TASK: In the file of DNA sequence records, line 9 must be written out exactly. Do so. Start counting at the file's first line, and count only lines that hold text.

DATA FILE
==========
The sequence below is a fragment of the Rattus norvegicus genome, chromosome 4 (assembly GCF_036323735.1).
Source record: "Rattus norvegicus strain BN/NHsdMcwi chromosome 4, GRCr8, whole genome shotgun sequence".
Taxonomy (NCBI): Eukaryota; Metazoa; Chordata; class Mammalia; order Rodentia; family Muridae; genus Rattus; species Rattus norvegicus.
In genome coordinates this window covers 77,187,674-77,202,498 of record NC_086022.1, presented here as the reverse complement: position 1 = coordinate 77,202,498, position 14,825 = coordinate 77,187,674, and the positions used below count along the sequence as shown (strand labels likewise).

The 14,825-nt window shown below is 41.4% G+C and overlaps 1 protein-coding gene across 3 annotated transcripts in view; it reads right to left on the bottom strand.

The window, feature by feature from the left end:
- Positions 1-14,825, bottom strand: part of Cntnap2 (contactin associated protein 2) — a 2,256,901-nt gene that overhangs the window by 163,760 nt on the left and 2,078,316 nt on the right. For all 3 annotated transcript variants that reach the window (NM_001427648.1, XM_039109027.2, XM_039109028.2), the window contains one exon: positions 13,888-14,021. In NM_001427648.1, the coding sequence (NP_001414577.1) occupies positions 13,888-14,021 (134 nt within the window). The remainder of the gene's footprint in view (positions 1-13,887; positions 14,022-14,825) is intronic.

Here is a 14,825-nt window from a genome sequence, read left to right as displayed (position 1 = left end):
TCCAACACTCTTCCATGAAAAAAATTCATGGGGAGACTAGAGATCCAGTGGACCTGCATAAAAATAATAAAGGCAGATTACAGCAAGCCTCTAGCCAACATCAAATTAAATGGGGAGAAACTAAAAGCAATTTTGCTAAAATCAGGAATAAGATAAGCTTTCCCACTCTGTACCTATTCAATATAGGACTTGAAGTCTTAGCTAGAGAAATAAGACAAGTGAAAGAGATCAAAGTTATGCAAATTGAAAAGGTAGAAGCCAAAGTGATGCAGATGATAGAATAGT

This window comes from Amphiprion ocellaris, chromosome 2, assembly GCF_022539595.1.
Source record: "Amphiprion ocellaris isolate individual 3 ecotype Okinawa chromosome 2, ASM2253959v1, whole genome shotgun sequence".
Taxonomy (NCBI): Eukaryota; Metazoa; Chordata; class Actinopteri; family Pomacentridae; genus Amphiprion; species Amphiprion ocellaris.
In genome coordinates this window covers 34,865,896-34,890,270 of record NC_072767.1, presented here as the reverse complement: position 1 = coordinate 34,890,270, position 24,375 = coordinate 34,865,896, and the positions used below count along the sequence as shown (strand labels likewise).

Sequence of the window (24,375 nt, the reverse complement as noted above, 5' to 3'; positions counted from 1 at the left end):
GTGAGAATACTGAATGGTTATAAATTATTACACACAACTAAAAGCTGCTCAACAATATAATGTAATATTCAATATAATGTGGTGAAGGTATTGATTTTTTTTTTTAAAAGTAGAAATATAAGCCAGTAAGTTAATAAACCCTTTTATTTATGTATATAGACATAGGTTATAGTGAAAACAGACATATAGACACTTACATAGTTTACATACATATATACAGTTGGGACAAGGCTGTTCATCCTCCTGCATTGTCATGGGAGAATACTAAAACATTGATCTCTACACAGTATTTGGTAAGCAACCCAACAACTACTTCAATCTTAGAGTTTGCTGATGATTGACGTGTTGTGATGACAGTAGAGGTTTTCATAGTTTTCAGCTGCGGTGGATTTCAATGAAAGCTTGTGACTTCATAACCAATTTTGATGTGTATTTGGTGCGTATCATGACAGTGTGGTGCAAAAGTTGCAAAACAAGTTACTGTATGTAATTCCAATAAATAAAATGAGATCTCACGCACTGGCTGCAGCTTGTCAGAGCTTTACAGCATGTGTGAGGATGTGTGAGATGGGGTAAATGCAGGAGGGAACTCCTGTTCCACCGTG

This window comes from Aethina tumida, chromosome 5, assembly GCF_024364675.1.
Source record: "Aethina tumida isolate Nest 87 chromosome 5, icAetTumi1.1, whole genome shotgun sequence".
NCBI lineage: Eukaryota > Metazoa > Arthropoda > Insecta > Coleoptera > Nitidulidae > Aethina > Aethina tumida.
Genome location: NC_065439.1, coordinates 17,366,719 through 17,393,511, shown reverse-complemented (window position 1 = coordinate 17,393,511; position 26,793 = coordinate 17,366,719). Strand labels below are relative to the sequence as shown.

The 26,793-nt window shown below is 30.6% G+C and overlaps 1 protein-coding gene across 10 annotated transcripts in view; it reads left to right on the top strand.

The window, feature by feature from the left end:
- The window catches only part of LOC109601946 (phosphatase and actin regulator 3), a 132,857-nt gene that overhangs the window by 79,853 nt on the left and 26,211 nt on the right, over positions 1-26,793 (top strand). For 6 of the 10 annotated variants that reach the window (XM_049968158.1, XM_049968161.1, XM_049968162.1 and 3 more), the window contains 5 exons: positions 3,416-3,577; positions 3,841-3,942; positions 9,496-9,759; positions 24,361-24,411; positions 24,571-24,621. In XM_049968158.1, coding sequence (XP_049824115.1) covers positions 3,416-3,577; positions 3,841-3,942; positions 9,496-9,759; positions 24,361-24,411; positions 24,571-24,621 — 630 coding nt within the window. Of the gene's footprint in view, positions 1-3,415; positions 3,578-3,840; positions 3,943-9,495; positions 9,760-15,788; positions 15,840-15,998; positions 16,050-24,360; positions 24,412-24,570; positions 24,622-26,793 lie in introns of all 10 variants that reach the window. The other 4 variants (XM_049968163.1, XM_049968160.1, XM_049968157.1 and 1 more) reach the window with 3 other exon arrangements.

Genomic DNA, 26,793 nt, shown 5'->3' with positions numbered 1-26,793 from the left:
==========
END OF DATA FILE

TCCAACACTCTTCCATGAAAAAAATTCATGGGGAGACTAGAGATCCAGTGGACCTGCATAAAAATAATAAAGGCAGATTACAGCAAGCCTCTAGCCAACATCAAATTAAATGGGGAGAAACTAAAAGCAATTTTGCTAAAATCAGGAATAAGATAAGCTTTCCCACTCTGTACCTATTCAATATAGGACTTGAAGTCTTAGCTAGAGAAATAAGACAAGTGAAAGAGATCAAAGTTATGCAAATTGAAAAGGTAGAAGCCAAAGTGATGCAGATGATAGAATAGT